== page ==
Thai Vaccine Program in Shambles

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Thai Vaccine Program in Shambles

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"In the land of the blind the one eyed man is king"

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Re: Thai Vaccine Program in Shambles

Post by puan »

Thanks Undaunted. An excellent read.

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Re: Thai Vaccine Program in Shambles

Post by Gaybutton »

That and your other post ( viewtopic.php?f=3&t=10712&p=104701#p104701 ) ought to be the concern, especially for those of you who went to Bangkok and received that first dose of AstraZeneca. Now there is no telling if, when the time comes for the second dose, whether there will even be any AstraZeneca, not to mention the kinds of restrictions that possibly might be in place when the time comes to go and get the second dose. Yes, I know they are letting people from Pattaya who are eligible go to Bangkok for getting vaccinated. That's the way things are now. What things will be like later is anybody's guess.

Speaking only for myself, if they really don't have any AstraZeneca for the second dose, but they offer Sinopharm or any other crappy vaccine as an alternative, I would decline. I would just hope the first dose lasts long enough and would wait until more AstraZeneca or other quality vaccines become available, whichever comes first.

Unfortunately, the free vaccine program, while it sounded good "on paper" has in reality turned into one giant screw-up. One aspect of all this that gets to me is Thailand does have a lot of AstraZeneca, but they're exporting it rather than taking care of the people here. They may say they have no control over it and there is no choice, but I don't believe that.

Everything seems to be one excuse after another and I can't think of even one day lately when the story was one thing, but by the next day had changed.

You folks do what you want, but I am sticking with my original plan. I'm not going to Bangkok or anywhere else whether the vaccines are available or not. I'm staying put and waiting for Moderna, Pfizer, or if something better comes out and I am willing to pay for it and get it at a hospital - in Pattaya. The price is close to the same price as the taxi ride to and from Bangkok.

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Re: Thai Vaccine Program in Shambles

Post by Jun »

Gaybutton wrote:
Sat Jul 17, 2021 9:58 am
One aspect of all this that gets to me is Thailand does have a lot of AstraZeneca, but they're exporting it rather than taking care of the people here.
1 Where's the evidence that they have lot's of Astra Zeneca and are exporting it ? I might have missed that. Most news reports seem to avoid discussing the local vaccine maker's performance, for obvious reasons.

2 Drug companies don't set up vaccine plants in every single country. They set up in a small number of countries, then make vaccine to order, based on whoever has ordered it. So if Thailand has only ordered (say) half the production, they only get half the production.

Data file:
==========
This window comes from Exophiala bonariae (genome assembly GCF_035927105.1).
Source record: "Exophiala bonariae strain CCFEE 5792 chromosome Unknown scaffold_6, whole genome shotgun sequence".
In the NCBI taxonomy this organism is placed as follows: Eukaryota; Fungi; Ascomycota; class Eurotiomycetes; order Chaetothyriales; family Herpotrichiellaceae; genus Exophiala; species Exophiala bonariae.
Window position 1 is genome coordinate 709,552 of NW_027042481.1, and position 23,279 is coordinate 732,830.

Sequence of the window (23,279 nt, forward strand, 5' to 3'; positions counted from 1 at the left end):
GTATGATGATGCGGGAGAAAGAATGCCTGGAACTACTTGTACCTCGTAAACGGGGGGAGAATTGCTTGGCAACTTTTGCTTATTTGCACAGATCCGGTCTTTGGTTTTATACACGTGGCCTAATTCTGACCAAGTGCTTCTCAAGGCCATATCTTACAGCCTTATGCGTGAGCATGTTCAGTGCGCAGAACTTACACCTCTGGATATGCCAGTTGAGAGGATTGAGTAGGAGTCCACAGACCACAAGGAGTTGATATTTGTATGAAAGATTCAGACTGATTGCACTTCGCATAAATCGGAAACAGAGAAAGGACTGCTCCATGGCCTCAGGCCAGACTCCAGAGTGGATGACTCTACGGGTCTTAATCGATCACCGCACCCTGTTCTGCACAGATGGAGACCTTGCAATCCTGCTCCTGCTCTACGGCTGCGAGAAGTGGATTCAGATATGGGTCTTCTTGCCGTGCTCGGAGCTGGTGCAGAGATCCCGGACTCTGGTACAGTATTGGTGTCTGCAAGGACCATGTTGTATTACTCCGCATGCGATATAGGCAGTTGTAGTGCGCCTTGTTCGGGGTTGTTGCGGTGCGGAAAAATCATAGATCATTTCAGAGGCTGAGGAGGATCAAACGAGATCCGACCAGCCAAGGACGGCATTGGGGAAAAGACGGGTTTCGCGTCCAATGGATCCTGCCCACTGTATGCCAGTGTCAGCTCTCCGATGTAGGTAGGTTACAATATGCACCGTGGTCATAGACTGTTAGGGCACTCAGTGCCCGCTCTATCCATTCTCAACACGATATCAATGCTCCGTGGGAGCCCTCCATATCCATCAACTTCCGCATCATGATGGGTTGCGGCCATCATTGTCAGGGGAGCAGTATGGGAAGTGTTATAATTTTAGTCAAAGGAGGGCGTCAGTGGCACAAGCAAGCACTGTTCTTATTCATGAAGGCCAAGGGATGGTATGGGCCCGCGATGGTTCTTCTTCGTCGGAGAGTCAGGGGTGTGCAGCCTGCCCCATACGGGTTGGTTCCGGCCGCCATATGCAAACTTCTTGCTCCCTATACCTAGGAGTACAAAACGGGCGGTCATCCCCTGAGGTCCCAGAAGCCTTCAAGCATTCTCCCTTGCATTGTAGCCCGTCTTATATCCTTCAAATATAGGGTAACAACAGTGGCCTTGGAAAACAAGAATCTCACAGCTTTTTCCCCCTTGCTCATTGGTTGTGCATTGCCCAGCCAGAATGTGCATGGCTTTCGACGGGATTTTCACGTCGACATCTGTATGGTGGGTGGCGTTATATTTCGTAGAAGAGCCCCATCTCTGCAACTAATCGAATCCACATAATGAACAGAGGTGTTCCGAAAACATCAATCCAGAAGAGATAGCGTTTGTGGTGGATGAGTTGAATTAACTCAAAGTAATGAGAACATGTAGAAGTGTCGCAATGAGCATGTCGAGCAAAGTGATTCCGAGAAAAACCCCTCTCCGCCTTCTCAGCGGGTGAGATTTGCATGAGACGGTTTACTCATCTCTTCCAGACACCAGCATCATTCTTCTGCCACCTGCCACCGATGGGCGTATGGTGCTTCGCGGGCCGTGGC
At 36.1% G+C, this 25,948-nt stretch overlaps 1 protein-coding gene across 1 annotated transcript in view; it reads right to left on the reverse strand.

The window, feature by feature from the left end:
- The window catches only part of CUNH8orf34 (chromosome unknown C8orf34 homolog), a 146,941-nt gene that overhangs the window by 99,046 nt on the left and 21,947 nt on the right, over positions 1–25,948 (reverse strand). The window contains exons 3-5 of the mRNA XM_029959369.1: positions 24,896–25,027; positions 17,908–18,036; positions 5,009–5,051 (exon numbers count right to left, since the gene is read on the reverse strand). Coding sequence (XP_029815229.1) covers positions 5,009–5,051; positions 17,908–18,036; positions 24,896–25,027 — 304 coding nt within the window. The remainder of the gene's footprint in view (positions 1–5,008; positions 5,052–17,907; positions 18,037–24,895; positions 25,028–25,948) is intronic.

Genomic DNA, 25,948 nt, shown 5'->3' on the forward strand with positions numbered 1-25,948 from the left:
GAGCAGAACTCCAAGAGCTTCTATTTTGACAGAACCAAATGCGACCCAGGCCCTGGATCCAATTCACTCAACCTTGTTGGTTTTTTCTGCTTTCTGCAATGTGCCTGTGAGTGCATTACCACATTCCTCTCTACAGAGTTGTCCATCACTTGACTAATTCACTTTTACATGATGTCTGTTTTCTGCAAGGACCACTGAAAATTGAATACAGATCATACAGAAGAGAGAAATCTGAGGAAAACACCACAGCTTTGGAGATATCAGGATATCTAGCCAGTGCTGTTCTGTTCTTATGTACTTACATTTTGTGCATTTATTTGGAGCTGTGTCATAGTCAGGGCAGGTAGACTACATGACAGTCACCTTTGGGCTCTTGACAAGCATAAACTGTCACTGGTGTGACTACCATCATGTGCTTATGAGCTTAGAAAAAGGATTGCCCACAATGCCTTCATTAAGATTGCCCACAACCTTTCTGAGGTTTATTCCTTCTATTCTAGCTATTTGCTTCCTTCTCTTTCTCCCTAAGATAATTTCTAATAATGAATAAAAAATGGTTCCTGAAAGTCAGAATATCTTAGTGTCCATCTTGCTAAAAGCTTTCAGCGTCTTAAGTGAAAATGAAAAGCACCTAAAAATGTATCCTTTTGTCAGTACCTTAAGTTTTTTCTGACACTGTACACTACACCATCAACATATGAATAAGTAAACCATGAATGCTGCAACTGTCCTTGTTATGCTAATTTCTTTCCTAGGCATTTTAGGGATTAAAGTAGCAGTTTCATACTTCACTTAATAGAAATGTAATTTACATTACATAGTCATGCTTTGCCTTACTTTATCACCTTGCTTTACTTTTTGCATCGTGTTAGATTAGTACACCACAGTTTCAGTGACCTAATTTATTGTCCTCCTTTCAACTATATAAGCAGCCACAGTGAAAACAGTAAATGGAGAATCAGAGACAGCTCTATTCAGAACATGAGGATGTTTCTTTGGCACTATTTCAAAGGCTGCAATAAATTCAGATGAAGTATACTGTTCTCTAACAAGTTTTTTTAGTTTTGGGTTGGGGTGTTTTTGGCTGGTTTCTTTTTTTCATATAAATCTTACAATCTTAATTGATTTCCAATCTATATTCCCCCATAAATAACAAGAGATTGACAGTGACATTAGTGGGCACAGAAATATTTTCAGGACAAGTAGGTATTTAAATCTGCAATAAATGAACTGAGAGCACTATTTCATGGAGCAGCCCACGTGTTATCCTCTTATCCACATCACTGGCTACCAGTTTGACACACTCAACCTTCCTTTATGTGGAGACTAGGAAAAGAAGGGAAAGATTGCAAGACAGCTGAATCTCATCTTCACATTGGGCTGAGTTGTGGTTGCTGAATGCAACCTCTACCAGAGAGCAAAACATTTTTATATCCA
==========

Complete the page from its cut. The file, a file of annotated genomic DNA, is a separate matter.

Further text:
If the countries with the vaccine plants then ban exports, no one will buy off them in future.
Also, production of the vaccine in Thailand will almost certainly rely on imported materials. So what goes round comes round.


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Re: Thai Vaccine Program in Shambles

Post by Jun »

Thank you.
That clarifies the export ratio, which I had missed.
They say they will meet the full contracted volume this year, but do not seem to comment on current production levels.

BKK Post extract:
"Under a contract signed with AstraZeneca, Thailand will receive all 61 million doses of the Covid-19 vaccine this year, while it isn't specifically stated how many doses will be delivered per month, he said. Given Siam Bioscence's production capacity, 180 million doses will be produced per year, or about 15 million doses per month, he said.

Asked how much of the AstraZeneca vaccine was actually supplied to Thailand in recent months under the contract, Dr Nakorn said the vaccine maker sticks to its one-third rule, in which Thailand gets a third of its output, and the rest is exported. The company has entered supply contracts with various other countries in the region."

So Thailand has ordered 61 million doses, 1/3rd of the production.
That's what Thailand should expect to receive. To suddenly decide they want to take a higher proportion for domestic use would be unethical & would damage Thailand's chances of receiving future investment in pharmaceutical production.
As Thailand will need to import materials to make vaccines, it could also leave them open to retaliatory export bans.

Also, 61 million doses ought to be enough to vaccinate 30.5 million people, or over half the adult population.
The main problems seem to be:
(i) a lag of about 6 months in starting production, compared with other countries
and
(ii) no evidence of a contract for an effective vaccine for the remainder of the population.

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Re: Thai Vaccine Program in Shambles

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Jun wrote:
Sat Jul 17, 2021 6:15 pm